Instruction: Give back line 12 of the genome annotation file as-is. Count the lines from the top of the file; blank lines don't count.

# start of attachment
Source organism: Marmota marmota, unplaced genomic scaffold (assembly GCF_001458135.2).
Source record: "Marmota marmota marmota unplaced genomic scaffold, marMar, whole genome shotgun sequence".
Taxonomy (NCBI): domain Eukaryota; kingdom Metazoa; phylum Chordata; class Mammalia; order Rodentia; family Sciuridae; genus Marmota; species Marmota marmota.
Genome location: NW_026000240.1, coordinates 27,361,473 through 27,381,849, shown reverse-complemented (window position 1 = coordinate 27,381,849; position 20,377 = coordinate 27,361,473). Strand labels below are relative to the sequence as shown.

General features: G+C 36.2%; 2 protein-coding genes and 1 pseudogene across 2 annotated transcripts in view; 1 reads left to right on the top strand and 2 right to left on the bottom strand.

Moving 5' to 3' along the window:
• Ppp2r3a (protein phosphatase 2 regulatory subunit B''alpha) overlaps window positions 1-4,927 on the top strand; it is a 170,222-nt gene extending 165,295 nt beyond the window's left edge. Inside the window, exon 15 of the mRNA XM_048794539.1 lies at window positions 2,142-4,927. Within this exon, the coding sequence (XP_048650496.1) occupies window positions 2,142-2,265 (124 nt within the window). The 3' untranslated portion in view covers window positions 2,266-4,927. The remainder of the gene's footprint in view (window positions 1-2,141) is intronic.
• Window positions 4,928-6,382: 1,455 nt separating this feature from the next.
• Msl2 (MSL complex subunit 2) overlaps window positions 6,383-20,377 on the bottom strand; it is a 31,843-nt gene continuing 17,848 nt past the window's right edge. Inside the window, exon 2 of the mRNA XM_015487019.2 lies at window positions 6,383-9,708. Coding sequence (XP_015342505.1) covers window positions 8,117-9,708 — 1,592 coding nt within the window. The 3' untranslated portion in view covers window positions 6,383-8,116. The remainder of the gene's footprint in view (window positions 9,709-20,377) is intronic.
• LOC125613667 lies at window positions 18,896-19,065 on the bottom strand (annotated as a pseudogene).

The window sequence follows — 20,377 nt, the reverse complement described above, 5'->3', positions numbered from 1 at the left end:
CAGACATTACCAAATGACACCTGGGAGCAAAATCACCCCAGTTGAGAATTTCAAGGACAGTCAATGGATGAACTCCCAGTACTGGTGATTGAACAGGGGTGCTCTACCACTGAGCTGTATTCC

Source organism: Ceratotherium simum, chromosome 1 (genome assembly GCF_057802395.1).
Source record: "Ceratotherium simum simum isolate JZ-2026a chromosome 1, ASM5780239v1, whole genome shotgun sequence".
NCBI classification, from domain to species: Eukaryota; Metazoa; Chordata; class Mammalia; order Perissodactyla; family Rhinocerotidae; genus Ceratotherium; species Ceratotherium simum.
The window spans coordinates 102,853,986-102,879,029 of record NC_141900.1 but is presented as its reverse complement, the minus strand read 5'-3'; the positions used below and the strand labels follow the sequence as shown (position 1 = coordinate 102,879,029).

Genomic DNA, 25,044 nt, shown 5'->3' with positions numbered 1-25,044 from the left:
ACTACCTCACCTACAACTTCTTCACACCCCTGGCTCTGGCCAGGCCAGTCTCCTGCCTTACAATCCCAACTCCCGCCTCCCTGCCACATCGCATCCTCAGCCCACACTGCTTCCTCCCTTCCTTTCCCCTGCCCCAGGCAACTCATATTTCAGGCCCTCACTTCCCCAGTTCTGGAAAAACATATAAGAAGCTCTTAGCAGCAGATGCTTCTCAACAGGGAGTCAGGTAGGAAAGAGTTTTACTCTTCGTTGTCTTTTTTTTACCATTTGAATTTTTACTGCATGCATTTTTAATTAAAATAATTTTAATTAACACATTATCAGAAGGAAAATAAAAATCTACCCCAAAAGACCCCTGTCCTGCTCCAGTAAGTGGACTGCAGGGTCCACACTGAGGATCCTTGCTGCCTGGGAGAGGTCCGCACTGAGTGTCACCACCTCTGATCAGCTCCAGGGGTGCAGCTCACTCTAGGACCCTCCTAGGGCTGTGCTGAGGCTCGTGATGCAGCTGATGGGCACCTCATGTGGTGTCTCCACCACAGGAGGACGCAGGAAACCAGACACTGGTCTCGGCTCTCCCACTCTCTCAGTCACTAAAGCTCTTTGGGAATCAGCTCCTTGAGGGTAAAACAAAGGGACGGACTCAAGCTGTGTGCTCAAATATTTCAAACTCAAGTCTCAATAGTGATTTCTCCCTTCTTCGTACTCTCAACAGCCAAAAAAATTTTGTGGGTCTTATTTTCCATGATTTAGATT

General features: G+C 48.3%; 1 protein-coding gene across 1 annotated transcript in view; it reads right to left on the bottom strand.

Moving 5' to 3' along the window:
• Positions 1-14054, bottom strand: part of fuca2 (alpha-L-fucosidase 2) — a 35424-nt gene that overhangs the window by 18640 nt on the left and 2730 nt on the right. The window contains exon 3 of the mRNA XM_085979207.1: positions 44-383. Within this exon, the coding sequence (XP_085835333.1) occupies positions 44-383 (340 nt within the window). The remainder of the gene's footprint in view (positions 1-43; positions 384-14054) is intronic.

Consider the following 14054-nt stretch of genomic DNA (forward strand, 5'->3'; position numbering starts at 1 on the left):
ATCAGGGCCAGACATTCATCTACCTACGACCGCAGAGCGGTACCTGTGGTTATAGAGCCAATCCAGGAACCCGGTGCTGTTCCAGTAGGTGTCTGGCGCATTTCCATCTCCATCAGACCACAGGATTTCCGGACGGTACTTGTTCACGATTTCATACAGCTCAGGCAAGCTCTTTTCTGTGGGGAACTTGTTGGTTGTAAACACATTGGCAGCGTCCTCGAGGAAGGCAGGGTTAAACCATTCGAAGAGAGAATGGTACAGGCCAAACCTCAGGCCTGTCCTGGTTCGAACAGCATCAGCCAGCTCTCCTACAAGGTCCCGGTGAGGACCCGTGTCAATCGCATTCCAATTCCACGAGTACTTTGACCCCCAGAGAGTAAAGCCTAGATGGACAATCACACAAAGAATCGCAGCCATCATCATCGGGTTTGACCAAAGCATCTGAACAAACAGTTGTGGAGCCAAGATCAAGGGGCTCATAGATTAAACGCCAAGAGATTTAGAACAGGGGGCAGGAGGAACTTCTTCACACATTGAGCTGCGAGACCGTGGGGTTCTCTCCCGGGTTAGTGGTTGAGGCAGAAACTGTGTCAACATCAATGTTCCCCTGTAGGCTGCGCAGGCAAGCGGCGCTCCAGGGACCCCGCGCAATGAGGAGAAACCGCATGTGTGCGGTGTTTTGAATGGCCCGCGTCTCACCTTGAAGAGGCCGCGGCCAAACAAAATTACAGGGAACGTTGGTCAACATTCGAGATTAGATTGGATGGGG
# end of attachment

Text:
CAGACATTACCAAATGACACCTGGGAGCAAAATCACCCCAGTTGAGAATTTCAAGGACAGTCAATGGATGAACTCCCAGTACTGGTGATTGAACAGGGGTGCTCTACCACTGAGCTGTATTCC